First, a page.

Tuesday 24th January, 2012. 6.30am wake up. Out the door at 7.30am. A beautiful morning to be walking to work. I threw sensibility to the wind, opting not to take the stairs down to the bridge but kicking off my jandals and running down the hill through the freshly cut grass. 5 mins later I was sitting at my desk, jandals and grass replaced with heels ready for work.
My job’s never particularly exciting, and this last week’s proven to be a challenging one as I’ve tried to cover the unfamiliar portfolios of two absent colleagues. Today our manager gave our office a jar of lollies in a feeble attempt to keep us all sane during our peak processing time. The liquorice allsorts went first. Followed shortly by the milk-bottles and snakes. If I’m quick there might just be one or two lollies left tomorrow morning.
The sun was still shining as I wandered back home, resisting the urge to stop in at the dairy for a trumpet, or the bakery for a passionfruit donut. Dinner was followed by cheap Tuesday movies with a bunch of friends, and of course randomly bumping into other people I know. ‘Sione’s 2: Unfinished Business’ didn’t disappoint both for it’s double entertainment value of good humour and games of ‘guess the location’. The night ended with a short drive home singing along to The Rock and enjoying the sunset over the Waitakeres.
Tuesday 24th January, 2012.
Just one month from my anticipated departure date.
To answer what I’m finding to be the three most common questions right now
Am I excited? Yes.
Am I scared? Yes.
Is everything sorted? No.
Despite all the research I’ve done I really don’t know how I’m going to find this whole Korea experience. I mean really, our imagination of something we’ve never known relies on our ability to combine elements of presumably similar things we have experienced, and what we’ve seen and heard. I know that my imaginings of my new life in Korea will prove totally inadequate.
My mantra at the moment seems to be “It will be good, because I will make it good.”
It sounds convincing.
It sounds like a good strategy.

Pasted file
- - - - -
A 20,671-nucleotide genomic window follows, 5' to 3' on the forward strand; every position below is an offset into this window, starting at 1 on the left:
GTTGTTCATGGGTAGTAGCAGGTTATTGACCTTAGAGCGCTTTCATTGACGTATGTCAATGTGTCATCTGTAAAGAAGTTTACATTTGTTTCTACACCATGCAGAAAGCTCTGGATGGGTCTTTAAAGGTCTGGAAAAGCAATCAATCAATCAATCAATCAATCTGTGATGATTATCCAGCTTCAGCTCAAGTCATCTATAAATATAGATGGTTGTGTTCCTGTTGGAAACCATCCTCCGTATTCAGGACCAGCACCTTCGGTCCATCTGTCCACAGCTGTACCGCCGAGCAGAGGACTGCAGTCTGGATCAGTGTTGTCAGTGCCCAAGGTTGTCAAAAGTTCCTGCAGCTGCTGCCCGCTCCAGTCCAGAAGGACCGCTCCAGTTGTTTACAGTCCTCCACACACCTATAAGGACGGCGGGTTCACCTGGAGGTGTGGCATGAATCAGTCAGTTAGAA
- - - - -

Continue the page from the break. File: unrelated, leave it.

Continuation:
But it also sounds rather exhausting.
Trying to imagine the unfamiliar seems to make me more aware of the familiar. A typical day like today is full of all sorts of special things.
I opened my blinds to a harbour view and a beautiful summer morning.
I ambled my way to walk, crossing an inner-city creek just downstream from a waterfall seeing bunnies, pukeko and tuis.
I spent the day exercising my administrative prowess. It’s not a job I find much enjoyment in (12 days to go and counting), but I do get a sense of satisfaction after dominating a pile of paperwork. I also love the mix of people in my office, which really reflects the cultural diversity of Auckland. Sampling Indian cooking, learning about Vladivostok, and getting excited about an upcoming Chinese wedding… lunch is always educational.
Having recently watched my first Korean movie, I thoroughly appreciated watching a home-grown movie. Actually getting the jokes is always a good start. And when you come out of movie world and back to reality it’s always nice to be surrounding by familiar faces.
The drive home from the mall is a short one, whichever set of roads I choose to take. Not needing to spend energies navigating my thoughts went elsewhere. I’d thought a while ago about how weird it will be to not drive a car for a whole year. But tonight it dawned on me that I’m not going to have car time to sing along to the radio. Where am I going to sing like a fool in Korea? Will I have to resort to renting a Noraebang for myself?
As I drove westward the sky was orange behind the black silhouette of the Waitakeres. And as I parked my car outside our house I sat for a moment watched the reflections of the city lights dancing on the harbour. Auckland really is a beautiful city; people South of the Bombay Hills really don’t understand what they’re missing out on.
And now it’s dark and the stars are out. I see “The Pot”/”The shopping trolley”/Orion’s belt. I’m sure if I looked around I’d be able to find the Southern Cross too. Let’s face it those are the only constellations I know. But it’s still weird to think that in just a month’s time I’ll be going to sleep under a sky of totally unfamiliar stars.